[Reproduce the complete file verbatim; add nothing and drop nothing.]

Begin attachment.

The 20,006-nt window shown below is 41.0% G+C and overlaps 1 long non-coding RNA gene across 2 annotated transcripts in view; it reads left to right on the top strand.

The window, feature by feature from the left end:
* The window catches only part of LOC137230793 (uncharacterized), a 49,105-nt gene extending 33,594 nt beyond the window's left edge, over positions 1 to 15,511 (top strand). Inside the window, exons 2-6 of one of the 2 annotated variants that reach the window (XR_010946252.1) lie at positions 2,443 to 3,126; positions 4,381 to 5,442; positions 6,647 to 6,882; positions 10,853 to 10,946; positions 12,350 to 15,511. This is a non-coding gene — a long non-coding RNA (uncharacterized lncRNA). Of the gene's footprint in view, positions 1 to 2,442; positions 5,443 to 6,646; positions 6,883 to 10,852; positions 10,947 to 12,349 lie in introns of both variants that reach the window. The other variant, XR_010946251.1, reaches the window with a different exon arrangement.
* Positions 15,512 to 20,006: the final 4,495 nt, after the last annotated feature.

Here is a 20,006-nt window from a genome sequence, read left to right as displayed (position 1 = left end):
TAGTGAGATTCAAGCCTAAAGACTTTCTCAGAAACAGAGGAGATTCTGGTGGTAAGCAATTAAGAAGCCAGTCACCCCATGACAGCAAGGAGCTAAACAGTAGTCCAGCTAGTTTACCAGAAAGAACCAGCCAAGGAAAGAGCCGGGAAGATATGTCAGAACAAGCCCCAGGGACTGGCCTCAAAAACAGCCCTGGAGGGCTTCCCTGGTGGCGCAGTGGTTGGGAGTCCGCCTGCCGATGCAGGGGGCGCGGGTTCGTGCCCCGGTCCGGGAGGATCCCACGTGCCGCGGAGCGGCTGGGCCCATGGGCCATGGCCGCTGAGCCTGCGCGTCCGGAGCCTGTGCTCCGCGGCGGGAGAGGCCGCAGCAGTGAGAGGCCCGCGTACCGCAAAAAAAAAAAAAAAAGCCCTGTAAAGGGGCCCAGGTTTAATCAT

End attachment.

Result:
The 20,006-nt window shown below is 41.0% G+C and overlaps 1 long non-coding RNA gene across 2 annotated transcripts in view; it reads left to right on the top strand.

The window, feature by feature from the left end:
* The window catches only part of LOC137230793 (uncharacterized), a 49,105-nt gene extending 33,594 nt beyond the window's left edge, over positions 1 to 15,511 (top strand). Inside the window, exons 2-6 of one of the 2 annotated variants that reach the window (XR_010946252.1) lie at positions 2,443 to 3,126; positions 4,381 to 5,442; positions 6,647 to 6,882; positions 10,853 to 10,946; positions 12,350 to 15,511. This is a non-coding gene — a long non-coding RNA (uncharacterized lncRNA). Of the gene's footprint in view, positions 1 to 2,442; positions 5,443 to 6,646; positions 6,883 to 10,852; positions 10,947 to 12,349 lie in introns of both variants that reach the window. The other variant, XR_010946251.1, reaches the window with a different exon arrangement.
* Positions 15,512 to 20,006: the final 4,495 nt, after the last annotated feature.

Here is a 20,006-nt window from a genome sequence, read left to right as displayed (position 1 = left end):
TAGTGAGATTCAAGCCTAAAGACTTTCTCAGAAACAGAGGAGATTCTGGTGGTAAGCAATTAAGAAGCCAGTCACCCCATGACAGCAAGGAGCTAAACAGTAGTCCAGCTAGTTTACCAGAAAGAACCAGCCAAGGAAAGAGCCGGGAAGATATGTCAGAACAAGCCCCAGGGACTGGCCTCAAAAACAGCCCTGGAGGGCTTCCCTGGTGGCGCAGTGGTTGGGAGTCCGCCTGCCGATGCAGGGGGCGCGGGTTCGTGCCCCGGTCCGGGAGGATCCCACGTGCCGCGGAGCGGCTGGGCCCATGGGCCATGGCCGCTGAGCCTGCGCGTCCGGAGCCTGTGCTCCGCGGCGGGAGAGGCCGCAGCAGTGAGAGGCCCGCGTACCGCAAAAAAAAAAAAAAAAGCCCTGTAAAGGGGCCCAGGTTTAATCAT